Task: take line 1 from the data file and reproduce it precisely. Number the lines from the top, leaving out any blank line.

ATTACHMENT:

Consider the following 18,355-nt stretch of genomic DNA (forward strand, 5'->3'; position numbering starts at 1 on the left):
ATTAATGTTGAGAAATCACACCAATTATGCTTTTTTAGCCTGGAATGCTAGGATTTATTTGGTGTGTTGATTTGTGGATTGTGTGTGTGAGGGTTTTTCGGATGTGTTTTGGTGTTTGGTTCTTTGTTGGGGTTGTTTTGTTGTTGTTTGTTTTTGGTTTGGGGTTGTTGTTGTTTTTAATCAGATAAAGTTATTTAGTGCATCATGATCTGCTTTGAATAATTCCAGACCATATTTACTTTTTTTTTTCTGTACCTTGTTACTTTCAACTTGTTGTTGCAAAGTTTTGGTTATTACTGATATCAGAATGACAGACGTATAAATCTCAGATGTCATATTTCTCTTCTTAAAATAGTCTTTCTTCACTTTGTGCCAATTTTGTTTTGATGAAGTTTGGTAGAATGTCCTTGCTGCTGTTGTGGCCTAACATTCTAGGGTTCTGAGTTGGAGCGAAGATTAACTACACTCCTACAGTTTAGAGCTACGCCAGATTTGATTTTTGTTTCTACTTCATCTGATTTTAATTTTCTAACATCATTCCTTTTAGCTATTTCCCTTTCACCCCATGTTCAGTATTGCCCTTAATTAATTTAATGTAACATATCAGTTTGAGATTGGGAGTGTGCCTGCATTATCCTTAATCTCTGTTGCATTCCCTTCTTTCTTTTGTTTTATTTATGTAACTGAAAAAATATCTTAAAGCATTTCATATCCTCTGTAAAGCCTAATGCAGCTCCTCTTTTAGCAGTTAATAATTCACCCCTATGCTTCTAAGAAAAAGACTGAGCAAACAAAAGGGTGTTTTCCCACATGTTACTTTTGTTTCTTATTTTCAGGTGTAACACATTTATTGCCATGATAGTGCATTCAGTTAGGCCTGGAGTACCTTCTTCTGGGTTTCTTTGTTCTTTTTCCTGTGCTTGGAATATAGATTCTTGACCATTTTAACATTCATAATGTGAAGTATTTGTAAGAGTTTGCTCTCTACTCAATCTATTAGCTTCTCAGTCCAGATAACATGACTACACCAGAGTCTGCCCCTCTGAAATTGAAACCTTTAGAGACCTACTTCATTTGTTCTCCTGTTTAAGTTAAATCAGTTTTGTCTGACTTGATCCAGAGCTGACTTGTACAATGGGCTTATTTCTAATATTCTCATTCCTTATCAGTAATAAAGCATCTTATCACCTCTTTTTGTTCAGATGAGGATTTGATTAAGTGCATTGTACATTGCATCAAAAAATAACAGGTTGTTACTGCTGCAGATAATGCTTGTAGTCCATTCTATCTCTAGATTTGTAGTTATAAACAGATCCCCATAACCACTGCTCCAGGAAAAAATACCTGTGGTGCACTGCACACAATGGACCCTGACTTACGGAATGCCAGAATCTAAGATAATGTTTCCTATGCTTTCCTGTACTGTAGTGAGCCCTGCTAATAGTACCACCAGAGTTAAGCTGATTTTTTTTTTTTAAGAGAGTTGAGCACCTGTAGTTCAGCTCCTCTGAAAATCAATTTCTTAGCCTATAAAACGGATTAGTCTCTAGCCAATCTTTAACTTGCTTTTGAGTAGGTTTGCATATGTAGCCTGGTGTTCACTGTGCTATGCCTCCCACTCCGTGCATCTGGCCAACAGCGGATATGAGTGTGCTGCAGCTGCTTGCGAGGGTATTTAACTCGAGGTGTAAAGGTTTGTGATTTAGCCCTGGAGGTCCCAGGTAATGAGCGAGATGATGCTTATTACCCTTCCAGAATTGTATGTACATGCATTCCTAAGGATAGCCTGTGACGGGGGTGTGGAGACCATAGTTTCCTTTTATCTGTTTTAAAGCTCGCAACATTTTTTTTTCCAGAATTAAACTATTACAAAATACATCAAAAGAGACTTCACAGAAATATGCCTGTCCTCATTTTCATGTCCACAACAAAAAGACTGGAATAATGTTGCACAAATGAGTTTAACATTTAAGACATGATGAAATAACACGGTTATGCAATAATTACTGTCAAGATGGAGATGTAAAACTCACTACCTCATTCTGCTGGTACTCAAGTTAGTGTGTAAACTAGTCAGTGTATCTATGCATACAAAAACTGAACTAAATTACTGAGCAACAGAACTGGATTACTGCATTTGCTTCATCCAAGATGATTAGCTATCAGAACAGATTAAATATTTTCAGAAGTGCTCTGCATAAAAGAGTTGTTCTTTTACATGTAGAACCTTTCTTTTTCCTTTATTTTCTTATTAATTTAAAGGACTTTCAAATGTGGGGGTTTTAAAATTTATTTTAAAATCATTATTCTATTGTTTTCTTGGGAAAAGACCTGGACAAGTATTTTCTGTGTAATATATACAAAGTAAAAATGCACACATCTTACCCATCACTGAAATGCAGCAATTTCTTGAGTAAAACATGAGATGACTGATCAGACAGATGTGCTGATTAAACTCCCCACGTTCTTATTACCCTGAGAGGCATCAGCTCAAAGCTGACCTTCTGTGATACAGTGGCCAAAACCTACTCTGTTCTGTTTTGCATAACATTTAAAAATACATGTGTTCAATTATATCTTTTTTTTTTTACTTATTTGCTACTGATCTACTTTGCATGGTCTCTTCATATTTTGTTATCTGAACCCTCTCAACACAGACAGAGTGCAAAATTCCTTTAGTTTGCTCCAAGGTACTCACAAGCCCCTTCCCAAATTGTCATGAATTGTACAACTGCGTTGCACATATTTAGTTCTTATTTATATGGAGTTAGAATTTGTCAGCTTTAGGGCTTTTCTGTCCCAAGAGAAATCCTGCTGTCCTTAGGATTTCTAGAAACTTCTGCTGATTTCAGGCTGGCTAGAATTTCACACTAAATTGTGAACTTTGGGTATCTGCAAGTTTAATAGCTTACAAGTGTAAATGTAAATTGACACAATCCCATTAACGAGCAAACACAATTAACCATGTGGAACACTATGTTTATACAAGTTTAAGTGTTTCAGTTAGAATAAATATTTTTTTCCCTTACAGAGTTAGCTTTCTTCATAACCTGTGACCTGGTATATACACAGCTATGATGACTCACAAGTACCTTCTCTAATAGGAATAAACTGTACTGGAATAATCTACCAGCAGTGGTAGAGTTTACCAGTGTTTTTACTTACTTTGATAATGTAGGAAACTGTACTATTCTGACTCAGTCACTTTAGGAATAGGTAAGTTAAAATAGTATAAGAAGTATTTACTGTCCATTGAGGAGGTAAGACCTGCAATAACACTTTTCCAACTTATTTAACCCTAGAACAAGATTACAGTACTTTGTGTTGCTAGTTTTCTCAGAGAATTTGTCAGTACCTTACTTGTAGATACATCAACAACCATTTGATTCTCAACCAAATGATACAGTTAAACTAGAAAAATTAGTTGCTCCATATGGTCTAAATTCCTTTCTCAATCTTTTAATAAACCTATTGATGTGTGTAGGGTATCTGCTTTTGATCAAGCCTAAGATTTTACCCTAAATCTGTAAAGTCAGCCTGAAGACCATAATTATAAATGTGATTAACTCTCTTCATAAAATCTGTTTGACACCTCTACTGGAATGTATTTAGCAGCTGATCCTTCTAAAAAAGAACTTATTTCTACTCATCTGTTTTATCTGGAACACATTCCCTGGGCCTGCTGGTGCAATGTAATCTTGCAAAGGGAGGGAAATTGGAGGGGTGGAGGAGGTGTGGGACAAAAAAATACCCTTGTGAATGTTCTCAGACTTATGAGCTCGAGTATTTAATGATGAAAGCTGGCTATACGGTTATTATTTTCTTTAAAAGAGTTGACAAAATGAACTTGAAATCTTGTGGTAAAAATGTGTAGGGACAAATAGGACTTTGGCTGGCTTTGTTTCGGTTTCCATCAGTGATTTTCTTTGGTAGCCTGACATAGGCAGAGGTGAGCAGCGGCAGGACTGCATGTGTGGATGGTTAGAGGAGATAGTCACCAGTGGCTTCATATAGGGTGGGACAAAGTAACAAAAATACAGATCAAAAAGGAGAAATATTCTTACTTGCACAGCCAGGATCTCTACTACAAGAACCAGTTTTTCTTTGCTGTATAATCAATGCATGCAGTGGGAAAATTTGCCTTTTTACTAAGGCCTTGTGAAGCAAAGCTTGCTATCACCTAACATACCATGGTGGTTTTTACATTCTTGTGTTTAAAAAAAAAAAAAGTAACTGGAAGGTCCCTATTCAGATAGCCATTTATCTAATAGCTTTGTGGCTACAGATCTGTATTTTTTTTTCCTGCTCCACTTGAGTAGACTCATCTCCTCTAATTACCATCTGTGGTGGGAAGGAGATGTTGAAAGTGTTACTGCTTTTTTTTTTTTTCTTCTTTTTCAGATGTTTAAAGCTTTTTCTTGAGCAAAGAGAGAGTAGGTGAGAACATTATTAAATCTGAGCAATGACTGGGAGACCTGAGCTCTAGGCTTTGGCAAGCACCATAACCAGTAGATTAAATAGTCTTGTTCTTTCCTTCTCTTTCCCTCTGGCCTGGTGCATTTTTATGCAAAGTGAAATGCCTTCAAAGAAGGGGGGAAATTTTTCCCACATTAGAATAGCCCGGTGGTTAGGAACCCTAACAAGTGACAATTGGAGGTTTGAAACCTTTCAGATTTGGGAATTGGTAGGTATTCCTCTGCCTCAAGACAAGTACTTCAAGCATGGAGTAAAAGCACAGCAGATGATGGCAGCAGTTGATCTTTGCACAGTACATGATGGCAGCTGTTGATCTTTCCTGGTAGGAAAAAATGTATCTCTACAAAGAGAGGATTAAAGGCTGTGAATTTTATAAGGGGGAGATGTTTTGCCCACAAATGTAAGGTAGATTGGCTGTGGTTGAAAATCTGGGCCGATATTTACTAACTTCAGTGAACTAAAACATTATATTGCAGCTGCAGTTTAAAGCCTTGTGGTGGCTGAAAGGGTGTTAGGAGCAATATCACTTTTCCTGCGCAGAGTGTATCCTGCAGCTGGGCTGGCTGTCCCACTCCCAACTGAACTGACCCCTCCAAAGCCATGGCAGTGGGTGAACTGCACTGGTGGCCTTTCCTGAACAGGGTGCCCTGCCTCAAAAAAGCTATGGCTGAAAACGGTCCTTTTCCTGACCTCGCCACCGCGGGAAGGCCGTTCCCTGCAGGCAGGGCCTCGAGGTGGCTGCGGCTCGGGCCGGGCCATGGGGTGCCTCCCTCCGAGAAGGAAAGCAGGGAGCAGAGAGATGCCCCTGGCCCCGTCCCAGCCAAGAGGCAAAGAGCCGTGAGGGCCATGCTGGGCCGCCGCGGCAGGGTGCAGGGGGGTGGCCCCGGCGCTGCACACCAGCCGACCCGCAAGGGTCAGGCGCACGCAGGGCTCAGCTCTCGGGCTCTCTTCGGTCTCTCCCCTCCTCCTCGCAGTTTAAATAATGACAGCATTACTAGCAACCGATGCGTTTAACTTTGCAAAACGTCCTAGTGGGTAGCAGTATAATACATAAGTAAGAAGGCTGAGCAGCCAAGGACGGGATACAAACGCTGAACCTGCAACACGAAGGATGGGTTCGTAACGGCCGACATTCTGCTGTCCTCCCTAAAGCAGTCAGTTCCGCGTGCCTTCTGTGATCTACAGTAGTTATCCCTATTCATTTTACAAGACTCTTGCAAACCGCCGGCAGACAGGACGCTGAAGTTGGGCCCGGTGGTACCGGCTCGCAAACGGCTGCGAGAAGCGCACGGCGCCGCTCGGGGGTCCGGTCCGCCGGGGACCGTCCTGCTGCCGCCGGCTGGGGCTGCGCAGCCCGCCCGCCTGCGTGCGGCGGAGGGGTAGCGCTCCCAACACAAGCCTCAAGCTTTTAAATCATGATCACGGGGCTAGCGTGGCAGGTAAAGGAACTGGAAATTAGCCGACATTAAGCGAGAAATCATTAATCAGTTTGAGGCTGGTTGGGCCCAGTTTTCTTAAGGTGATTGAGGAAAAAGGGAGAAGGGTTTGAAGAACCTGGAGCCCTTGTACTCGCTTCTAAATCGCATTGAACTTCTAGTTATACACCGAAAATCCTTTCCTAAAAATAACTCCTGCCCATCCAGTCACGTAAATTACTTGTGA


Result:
Consider the following 18,355-nt stretch of genomic DNA (forward strand, 5'->3'; position numbering starts at 1 on the left):